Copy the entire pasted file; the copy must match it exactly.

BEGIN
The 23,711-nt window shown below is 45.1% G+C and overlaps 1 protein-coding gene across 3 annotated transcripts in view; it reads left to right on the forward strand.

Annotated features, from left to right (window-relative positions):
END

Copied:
The 23,711-nt window shown below is 45.1% G+C and overlaps 1 protein-coding gene across 3 annotated transcripts in view; it reads left to right on the forward strand.

Annotated features, from left to right (window-relative positions):